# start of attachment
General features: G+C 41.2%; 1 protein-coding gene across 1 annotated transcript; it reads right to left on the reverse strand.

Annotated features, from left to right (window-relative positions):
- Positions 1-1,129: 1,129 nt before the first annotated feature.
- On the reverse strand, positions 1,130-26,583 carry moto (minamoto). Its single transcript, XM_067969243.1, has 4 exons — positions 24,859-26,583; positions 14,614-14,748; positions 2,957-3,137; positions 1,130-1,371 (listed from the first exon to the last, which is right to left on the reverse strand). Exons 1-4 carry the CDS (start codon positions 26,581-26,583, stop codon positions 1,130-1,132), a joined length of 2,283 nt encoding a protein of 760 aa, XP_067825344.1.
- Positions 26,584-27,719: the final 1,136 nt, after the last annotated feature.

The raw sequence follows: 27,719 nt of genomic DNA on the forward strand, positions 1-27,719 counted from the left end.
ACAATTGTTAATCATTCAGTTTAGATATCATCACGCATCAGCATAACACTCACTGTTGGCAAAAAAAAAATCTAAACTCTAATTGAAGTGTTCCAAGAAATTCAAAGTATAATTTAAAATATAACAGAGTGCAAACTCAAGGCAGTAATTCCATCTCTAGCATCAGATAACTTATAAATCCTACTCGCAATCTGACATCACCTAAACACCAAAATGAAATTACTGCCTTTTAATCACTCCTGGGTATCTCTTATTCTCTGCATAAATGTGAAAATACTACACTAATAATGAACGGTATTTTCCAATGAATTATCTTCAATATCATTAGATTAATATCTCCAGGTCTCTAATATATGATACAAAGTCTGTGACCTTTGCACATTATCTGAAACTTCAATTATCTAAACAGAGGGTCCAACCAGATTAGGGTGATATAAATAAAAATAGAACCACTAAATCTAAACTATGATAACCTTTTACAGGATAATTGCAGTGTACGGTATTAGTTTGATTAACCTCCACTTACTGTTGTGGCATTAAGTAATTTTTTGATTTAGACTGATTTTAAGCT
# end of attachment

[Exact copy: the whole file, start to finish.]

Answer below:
General features: G+C 41.2%; 1 protein-coding gene across 1 annotated transcript; it reads right to left on the reverse strand.

Annotated features, from left to right (window-relative positions):
- Positions 1-1,129: 1,129 nt before the first annotated feature.
- On the reverse strand, positions 1,130-26,583 carry moto (minamoto). Its single transcript, XM_067969243.1, has 4 exons — positions 24,859-26,583; positions 14,614-14,748; positions 2,957-3,137; positions 1,130-1,371 (listed from the first exon to the last, which is right to left on the reverse strand). Exons 1-4 carry the CDS (start codon positions 26,581-26,583, stop codon positions 1,130-1,132), a joined length of 2,283 nt encoding a protein of 760 aa, XP_067825344.1.
- Positions 26,584-27,719: the final 1,136 nt, after the last annotated feature.

The raw sequence follows: 27,719 nt of genomic DNA on the forward strand, positions 1-27,719 counted from the left end.
ACAATTGTTAATCATTCAGTTTAGATATCATCACGCATCAGCATAACACTCACTGTTGGCAAAAAAAAAATCTAAACTCTAATTGAAGTGTTCCAAGAAATTCAAAGTATAATTTAAAATATAACAGAGTGCAAACTCAAGGCAGTAATTCCATCTCTAGCATCAGATAACTTATAAATCCTACTCGCAATCTGACATCACCTAAACACCAAAATGAAATTACTGCCTTTTAATCACTCCTGGGTATCTCTTATTCTCTGCATAAATGTGAAAATACTACACTAATAATGAACGGTATTTTCCAATGAATTATCTTCAATATCATTAGATTAATATCTCCAGGTCTCTAATATATGATACAAAGTCTGTGACCTTTGCACATTATCTGAAACTTCAATTATCTAAACAGAGGGTCCAACCAGATTAGGGTGATATAAATAAAAATAGAACCACTAAATCTAAACTATGATAACCTTTTACAGGATAATTGCAGTGTACGGTATTAGTTTGATTAACCTCCACTTACTGTTGTGGCATTAAGTAATTTTTTGATTTAGACTGATTTTAAGCT